The resort itself is arguably more user-friendly than Crested Butte. There are more shops and services, and it's easier to reach. BA already flies three times a day to Denver and from there its just a short hop to Steamboat.

From the 31st of March United Airlines will also fly direct - quick tip: avoid US public holidays and you should beat the brunt of the crowds.

Once you are up the mountain, close to 3,000 acres of pistes await and there are several lodges to choose from, serving everything from diner-style American fare to much posher, sit-down nosh.

The scenery and skiing in Steamboat are as good as it gets. While not as dramatic as the peaks in the Alps, the mountains in Colorado roll away endlessly to form the perfect background to compliment the superb skiing.

My Steamboat experience was made even more enjoyable by going on their 'first tracks' programme. Pay extra (about ?20) and you can get up the mountain for half an hour's skiing before the crowds arrive. Accompanied by a guide, you can ski some freshly pisted runs or carve your own path through the most recent snowfall. It's a treat that's definitely worth the extra cash.

For non-skiers, there's also plenty on offer. In Crested Butte, I had a snowmobile trek lined up, but that had to be cancelled due to avalanche danger (an occupational hazard, apparently). My other non-ski activity, a trip to Strawberry Park hot springs outside Steamboat, was in equal measure revitalizing and bracing. And, owing to the 'clothing optional after dark' policy - mildly disturbing.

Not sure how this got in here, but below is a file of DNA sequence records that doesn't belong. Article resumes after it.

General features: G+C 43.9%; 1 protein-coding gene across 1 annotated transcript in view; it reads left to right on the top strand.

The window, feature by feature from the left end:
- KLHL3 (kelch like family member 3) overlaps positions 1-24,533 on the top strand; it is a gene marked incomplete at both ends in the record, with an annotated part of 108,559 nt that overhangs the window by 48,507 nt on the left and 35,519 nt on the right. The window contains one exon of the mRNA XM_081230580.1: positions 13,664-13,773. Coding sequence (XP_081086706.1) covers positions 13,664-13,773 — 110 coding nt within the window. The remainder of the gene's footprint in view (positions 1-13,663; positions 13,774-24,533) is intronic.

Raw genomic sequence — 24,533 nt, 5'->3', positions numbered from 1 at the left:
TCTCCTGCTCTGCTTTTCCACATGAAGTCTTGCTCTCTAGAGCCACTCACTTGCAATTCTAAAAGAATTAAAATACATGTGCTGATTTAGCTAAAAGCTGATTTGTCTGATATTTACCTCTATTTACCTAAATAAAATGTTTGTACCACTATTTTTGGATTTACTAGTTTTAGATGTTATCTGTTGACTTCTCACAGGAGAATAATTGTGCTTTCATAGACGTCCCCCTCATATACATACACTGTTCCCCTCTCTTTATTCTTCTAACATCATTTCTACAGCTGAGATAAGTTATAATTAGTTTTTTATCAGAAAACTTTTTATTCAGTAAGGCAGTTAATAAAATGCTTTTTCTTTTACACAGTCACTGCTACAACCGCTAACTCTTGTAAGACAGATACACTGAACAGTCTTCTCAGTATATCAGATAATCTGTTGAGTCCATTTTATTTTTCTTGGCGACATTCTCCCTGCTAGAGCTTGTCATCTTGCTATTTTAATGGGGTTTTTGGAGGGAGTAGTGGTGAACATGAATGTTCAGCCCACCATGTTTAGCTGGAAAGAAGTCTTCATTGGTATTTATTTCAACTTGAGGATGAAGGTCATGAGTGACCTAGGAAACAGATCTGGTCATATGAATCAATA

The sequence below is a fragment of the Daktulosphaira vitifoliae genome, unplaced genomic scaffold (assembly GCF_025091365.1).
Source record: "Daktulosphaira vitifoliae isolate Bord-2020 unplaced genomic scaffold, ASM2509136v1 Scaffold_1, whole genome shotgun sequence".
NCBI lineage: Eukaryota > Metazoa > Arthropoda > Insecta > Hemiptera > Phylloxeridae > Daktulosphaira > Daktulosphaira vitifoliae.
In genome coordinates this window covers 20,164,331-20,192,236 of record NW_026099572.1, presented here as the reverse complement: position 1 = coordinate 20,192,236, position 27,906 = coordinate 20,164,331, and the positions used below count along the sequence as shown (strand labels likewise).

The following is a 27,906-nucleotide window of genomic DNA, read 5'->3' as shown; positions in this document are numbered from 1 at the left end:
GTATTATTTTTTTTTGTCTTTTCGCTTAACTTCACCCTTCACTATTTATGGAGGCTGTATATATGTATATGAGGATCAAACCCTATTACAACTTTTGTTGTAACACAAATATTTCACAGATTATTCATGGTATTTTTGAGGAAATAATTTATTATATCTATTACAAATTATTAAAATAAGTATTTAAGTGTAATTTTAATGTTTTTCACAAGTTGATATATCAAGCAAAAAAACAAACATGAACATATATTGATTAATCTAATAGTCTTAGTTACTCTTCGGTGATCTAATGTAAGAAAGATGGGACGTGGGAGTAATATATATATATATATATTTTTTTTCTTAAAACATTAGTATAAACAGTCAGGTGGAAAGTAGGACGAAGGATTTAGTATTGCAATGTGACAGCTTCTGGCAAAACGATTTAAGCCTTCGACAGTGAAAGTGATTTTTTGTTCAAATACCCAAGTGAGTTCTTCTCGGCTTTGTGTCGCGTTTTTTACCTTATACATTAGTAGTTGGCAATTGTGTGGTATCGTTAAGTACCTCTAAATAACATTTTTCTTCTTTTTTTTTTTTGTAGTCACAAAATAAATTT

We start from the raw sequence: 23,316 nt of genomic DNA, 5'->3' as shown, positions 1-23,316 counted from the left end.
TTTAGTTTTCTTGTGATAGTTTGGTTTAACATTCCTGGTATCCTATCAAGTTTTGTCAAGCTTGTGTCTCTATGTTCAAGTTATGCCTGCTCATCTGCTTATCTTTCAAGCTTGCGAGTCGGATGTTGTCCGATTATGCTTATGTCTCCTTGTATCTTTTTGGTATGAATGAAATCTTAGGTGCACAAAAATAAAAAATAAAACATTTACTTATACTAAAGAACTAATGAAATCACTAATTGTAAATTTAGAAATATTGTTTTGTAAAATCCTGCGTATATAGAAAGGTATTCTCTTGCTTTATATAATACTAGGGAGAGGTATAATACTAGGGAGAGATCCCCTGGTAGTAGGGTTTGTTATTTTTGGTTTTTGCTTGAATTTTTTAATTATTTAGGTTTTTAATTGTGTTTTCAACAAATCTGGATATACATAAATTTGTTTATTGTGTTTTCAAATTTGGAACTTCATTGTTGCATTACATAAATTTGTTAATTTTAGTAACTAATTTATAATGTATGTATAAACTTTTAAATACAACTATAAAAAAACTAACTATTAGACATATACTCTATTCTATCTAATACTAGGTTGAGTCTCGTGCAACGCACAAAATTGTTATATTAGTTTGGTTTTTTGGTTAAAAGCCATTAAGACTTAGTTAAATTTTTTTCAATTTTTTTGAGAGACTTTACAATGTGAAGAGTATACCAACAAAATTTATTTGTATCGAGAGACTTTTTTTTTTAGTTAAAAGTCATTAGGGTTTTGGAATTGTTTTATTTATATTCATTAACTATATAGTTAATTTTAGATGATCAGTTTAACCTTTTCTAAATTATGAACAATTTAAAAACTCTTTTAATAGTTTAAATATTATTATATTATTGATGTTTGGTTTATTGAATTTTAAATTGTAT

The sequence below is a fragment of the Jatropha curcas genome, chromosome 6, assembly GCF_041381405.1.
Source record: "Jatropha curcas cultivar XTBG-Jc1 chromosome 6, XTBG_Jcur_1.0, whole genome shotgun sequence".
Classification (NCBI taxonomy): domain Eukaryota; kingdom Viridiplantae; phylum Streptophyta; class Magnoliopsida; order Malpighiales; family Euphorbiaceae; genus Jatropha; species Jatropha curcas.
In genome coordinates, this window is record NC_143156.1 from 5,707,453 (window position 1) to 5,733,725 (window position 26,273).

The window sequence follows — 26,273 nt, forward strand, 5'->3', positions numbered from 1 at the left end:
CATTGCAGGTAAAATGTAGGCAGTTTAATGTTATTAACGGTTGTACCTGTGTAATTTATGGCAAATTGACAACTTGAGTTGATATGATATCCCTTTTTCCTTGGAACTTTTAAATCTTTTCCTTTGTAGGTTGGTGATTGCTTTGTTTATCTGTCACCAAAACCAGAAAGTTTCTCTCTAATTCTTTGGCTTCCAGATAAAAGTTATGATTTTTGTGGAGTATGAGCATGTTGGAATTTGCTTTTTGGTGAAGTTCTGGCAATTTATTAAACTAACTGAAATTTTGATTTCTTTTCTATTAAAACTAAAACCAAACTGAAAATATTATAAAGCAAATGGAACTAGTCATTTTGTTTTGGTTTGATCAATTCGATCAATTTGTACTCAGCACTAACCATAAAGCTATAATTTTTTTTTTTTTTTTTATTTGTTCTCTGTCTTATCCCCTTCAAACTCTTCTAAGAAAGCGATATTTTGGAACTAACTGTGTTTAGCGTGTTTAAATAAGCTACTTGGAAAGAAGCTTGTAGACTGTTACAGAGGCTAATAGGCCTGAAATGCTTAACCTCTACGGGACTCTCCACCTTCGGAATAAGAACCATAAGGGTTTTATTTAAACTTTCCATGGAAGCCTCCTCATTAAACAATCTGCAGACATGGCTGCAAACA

The evening trip to the hot springs cost $35 including hotel pick up and was a great way of perking up my legs after a tiring day's skiing and recharge me fully in advance of my flight back to the UK.

Skiing in Colorado was such a joy that I'm heading back as soon as I can. It's nice to be greeted every morning by genuinely friendly and helpful lift staff. It's nice to be able to ski without fighting your way through crowds just to get a place on the lift. It's nice to have my coffee re-filled without having to catch the eye of a listless waiter who doesn't want to be there.

Having skied a lot of Europe when I was younger and very little of North America, I'm officially a convert. The customer is key in skiing and in the USA they know it. For ski service with a smile and not a scowl, head to Colorado.

Travel facts

United Airlines will be offering a daily service to Denver from London Heathrow starting 31 March 2008. The airline also serves Chicago, Washington D.C., Los Angeles and San Francisco daily from London Heathrow. For the latest everyday low fares, visit or call 0845 8 444 777.

Asher McShane stayed at Elevation Hotel & Spa at Mt. Crested Butte, For more information on Crested Butte Mountain Resort visit

In Steamboat Springs, Asher stayed at Steamboat Grand Resort Hotel, For more information on Steamboat Springs visit